Stage is set for President Alberto Fernandez to take over reins in Buenos Aires, Argentina next week and will be faced with a stagnant economy and also the future of many agreements including India-MERCOSUR Preferential Trade Agreement (PTA).
The India-MERCOSUR expansion talks have been going very slow and chances are according to officers who are in the know of the talks between the two sides have confirmed that the expansion negotiations may not move forward due to the political differences between Brazil's President Jair Bolsonaro, and the new elected President of Argentina. The India-MERCOSUR talks have been stuck for sometimes as the member countries have been unable to resolve their political differences.
Sharing her views on the new leader in Argentina, Prof Aparaajita Pandey, Amity University says, "Alberto Fernandez is all set to take the reins of Argentina in his hands on the 10th of December as the 45 day period of the transition for the government comes to an end. Argentina is set to welcome a Peronist yet again as a President."
According to Pandey, "a country that was experimenting with the centre-left seems to be eager to return to familiar patterns as was clear from the Argentine elections. Fernandez's victory was confirmed with the first round of voting itself as he manages to secure 48 per cent of the votes against Mauricio Macri's 41 per cent, leaving no reason for another round of voting."
Mauricio Macri was chosen as the head of the Argentine state on the basis of a business-friendly image. His approach was supposed to be of a man who had 'ambition to win' in stark contrast to the left-leaning Peronists who had previously led the country. "As Argentina faced and is still facing an economic crisis, Macri was looked upon as a saviour of the economy as a business-savvy leader who would bring in policies that would help small businesses and initiative thereby strengthening the economy. The world's financial institutions and the world's media seemed to have placed as much faith in him as the people of Argentina," she observes.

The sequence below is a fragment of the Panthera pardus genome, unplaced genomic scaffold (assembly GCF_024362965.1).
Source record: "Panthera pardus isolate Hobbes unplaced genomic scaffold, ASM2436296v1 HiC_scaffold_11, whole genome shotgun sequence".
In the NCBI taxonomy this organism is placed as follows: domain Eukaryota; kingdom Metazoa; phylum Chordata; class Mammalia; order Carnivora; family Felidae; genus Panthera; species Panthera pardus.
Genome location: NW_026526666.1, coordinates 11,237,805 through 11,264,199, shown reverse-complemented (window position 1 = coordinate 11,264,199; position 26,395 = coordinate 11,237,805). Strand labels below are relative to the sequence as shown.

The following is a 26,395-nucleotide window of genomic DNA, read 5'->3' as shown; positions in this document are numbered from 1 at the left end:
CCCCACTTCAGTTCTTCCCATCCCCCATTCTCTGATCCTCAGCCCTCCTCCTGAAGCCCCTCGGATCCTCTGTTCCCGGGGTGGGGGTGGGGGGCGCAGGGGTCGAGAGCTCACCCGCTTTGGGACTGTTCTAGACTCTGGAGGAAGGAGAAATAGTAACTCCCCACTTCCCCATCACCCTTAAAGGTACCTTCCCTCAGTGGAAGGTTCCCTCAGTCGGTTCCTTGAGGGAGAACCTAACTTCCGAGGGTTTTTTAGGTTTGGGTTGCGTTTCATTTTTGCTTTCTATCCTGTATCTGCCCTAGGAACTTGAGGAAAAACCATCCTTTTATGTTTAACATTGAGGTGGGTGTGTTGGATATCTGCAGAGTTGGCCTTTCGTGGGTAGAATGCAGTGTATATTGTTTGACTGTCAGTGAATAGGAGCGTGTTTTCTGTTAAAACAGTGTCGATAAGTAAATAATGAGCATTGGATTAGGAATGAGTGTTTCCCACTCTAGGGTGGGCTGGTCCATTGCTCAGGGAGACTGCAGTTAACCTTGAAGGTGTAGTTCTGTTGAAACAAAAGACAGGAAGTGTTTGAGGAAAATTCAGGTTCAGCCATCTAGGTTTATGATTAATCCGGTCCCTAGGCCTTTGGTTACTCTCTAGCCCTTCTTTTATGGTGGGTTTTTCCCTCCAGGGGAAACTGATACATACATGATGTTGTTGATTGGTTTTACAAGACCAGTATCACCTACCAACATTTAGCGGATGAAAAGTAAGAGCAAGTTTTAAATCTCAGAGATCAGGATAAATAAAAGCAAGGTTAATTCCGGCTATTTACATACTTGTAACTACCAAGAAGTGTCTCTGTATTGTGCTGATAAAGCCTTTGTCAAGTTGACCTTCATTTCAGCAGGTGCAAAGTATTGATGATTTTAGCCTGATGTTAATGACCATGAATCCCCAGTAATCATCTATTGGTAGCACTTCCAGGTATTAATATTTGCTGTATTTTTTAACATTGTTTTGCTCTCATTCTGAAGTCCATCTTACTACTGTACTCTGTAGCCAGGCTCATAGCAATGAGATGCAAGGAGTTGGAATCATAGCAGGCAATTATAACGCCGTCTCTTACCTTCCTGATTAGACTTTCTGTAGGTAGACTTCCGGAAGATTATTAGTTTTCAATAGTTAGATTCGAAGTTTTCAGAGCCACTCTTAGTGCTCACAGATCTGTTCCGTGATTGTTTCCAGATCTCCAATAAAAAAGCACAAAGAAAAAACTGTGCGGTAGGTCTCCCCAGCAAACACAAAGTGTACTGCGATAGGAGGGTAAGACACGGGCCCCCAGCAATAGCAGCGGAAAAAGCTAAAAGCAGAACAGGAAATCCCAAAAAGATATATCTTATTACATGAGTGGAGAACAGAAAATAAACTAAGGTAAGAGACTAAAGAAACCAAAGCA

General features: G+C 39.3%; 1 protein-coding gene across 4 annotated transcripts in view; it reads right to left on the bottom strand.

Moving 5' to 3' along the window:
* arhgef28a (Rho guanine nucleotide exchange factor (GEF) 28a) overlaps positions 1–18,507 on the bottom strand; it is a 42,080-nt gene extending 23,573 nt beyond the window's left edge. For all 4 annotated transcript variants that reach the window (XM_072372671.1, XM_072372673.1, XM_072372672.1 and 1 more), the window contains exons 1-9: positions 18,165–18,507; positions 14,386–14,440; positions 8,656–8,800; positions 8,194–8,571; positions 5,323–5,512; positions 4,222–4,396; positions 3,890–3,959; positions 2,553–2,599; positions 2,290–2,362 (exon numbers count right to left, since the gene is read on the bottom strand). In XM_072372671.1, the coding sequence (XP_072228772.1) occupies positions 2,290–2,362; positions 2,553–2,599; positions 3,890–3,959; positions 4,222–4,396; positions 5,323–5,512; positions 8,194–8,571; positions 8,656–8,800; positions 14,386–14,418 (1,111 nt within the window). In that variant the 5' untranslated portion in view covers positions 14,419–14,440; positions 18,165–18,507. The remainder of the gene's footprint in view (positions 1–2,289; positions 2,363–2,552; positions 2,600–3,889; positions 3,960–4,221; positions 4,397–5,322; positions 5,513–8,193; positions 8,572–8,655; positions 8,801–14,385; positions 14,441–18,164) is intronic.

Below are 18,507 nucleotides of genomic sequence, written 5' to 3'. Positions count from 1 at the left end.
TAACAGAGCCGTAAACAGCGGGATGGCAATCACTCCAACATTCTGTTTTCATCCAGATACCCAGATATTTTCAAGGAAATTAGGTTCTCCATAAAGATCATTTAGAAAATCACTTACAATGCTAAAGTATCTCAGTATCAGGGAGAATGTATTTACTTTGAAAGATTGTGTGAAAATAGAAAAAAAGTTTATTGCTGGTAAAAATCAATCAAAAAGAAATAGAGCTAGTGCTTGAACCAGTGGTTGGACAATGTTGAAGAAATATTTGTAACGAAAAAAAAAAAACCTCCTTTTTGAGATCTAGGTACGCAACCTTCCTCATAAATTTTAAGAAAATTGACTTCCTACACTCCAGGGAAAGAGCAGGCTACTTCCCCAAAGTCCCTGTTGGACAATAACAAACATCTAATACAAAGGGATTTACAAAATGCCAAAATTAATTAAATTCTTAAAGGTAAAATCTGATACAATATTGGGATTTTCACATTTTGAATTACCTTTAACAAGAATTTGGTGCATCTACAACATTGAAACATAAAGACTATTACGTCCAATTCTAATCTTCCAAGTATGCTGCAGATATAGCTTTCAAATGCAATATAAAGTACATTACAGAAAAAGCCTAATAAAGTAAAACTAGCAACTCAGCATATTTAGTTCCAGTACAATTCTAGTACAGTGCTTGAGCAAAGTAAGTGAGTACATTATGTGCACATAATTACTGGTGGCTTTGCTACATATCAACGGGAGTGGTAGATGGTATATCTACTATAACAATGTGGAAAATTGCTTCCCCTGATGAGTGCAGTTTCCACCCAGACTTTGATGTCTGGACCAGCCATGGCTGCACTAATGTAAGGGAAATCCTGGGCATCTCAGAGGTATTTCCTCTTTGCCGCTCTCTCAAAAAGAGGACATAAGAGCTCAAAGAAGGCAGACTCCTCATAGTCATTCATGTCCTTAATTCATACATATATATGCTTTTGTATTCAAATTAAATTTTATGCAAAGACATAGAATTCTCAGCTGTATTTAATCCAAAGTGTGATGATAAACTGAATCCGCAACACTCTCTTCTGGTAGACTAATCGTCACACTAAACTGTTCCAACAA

However, in her opinion, "The former President Macri could not keep his promises. And, his approach of 'gradualismo' or gradual economic reform or lack of aggressive tackling the economic deficit led to the Argentine population losing their faith in him."
A man who was supposed to fix the economy got reduced to political rhetoric and left the economy in a worse state than he came into. As Fernandez gets ready to take his place, he has a legacy of a stagnant economy, decrepit institutions, and an impatient public that hopes to see change sooner rather than later.
According to Oliver Stuenkel, Getulio Vargas Foundation in São Paulo, "Brazil, is Argentina’s most important trading partner."
There are three main policy differences between Brazil and the next leader of Argentina which could have an impact not only on their bilateral relations, but on regional politics too.
Stuenkel in one of his articles for Americas Quarterly has mentioned that "while Brazil is open to more liberalized trade, Argentina is on the other hand more conservative in its approach."
Argentina which is a member of MERCOSUR, according to him, is likely to seek re-negotiation of certain parts of the recent EU-MERCOSUR trade deal which was inked recently.
If this happens, then the remaining members — Paraguay and Uruguay will have to just wait and watch before taking any decisions.